Declaration of Independence: History, Meaning, Continental Congress, and Facts

The Second Continental Congress

In the course of about one year nothing significant had happened on the part of the British government. There still existed draconian British tax laws in the colonies. It was around this time that the American Revolutionary War is said to have officially started. It was marked with the Lexington and Concord War of 19 April 1775.

Therefore, events of this nature made the planned Congress meeting of May 1775 even more crucial. This time around, the Second Continental Congress had an additional colony in the form of Georgia. Delegates from all thirteen colonies met at the State House in Philadelphia. Notable delegates present at the Second Continental Congress were John Hancock, Thomas Jefferson, John Adams, Benjamin Franklin and Patrick Henry. Many of the delegates firmly believed that time for dialog was long over. They agreed that they needed a proper army to take on the British army. This led to several reinforcements in the rank and file of the various local militias.  And on June 14, 1775, George Washington was made general of the new Continental Army.

The July 8 letter from Congress  to King George III

Some members of the Congress still believed in giving peace a chance. They convinced the Congress to send a letter to the King. This letter was sent on July 8, 1775. Unfortunately, there was no meaningful response from the British monarch. Instead, the King looked for a swift means to crush the rebellion. In the British Parliament, the Proclamation of Rebellion was issued on August 23, 1775 to ensure that the gains of the colonies were crushed immediately. All sympathizers of the American colonies, both domestic and abroad, were quickly rounded up.

In spite of all these, some factions in the Second Continental Congress continued to press for dialog with the British Parliament and monarch. The Parliament, in turn, passed the Prohibitory Act in December 1775. In effect, this act imposed an economic blocked on the American colonies. The colonies and their colonial congress were now officially considered enemies of the empire. The Continental Congress saw this act as a sign that their declaration of independence was a reachable objective. John Adams tagged the British Prohibitory Act of 1776 as an “Act of Independency”. From there on wards, the American Revolution was in full force and throttle.

Militias spring up to Fend off the King’s troops

Prior to the full-blown revolutionary war, a few disgruntled colonists had already started rebelling against the British crown. This small group of people, often led by John Adams, organized a few protests here and there to express their disapproval with the British Parliament and the King of Britain, King George III. These groups numbered only a few local trade men but later included influential business men in the colonies. The band of militia also comprised minutemen that could be called into battle at a minute’s notice. They were instantly regarded as radicals and traitors of the British Empire.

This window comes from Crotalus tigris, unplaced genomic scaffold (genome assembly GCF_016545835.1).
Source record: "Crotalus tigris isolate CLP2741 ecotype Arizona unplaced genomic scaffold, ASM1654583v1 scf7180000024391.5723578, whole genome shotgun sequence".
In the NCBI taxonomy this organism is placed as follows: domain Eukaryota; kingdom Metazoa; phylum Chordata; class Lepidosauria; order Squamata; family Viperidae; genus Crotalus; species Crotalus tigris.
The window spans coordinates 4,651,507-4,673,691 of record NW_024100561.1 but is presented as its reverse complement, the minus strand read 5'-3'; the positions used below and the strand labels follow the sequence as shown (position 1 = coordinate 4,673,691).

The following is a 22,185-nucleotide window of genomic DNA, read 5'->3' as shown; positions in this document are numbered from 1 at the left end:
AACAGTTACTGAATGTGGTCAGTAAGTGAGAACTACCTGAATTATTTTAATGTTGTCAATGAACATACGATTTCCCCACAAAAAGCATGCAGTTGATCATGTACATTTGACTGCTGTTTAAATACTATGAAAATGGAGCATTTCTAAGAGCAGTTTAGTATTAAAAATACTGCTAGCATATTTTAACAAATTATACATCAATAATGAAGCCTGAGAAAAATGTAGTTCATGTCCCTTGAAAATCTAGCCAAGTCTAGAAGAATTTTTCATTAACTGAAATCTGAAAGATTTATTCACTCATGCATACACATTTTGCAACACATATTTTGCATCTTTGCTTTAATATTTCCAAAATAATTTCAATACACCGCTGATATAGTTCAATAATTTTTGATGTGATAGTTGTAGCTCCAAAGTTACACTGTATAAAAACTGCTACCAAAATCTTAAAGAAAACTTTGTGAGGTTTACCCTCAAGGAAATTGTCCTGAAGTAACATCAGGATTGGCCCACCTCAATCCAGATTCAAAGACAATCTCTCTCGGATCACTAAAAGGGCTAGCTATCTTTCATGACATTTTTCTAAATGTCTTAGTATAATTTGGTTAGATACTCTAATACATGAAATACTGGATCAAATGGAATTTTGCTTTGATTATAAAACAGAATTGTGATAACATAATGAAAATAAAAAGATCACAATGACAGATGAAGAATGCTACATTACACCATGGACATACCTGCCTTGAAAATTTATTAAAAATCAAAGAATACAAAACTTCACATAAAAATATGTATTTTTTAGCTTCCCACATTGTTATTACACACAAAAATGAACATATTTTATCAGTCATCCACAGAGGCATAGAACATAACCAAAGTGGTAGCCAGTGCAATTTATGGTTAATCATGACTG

King George III responded by bolstering existing British soldiers in the various colonies. He rallied the British Parliament to take decisive action against the rebels. Then in the latter part of October 1775, the American continent saw a spike in the number of British soldiers. The King  deployed more and more soldiers to those rebelling colonies. To add insult to injury, the King asked the colonies to pay for the wages and rents of his soldiers stationed in the colonies.

On the contrary, the mood among the colonists was positive. The colonists started to feel that they had wind in their sails. They had successfully rattled King George III’s cage and his entire empire. With this, came more and more sympathizers joining the colonists’ cause for greater freedoms. By January 1776, the rebels in those colonies no longer operated on a small scale- their numbers swelled exponentially. Colonist leaders like John Adams felt extremely confident that they could push back the impending British forces.

The Press’ role in the lead up to Independence

The euphoria and anxiety were so high that conservatives and pacifists joined the cause of these colonies. Amidst all of these, a lot of propaganda stories were cooked up by both the colonists and the British forces. It was not uncommon to find so many editorials and pamphlets that argued in favor of independence in the press. An example of this was the one written by Thomas Paine in 1776. Paine’s pamphlet, titled “Common Sense”, was a spectacular hit all around the colonies. It sold about 150,000 copies in the first couple weeks after its publication. In the pamphlet, Paine reasoned that the colonists’ fight for freedom and independence was their God-given “natural right” and that not even someone as powerful as George III or Parliament could stop them from pursuing this noble undertaking of theirs.

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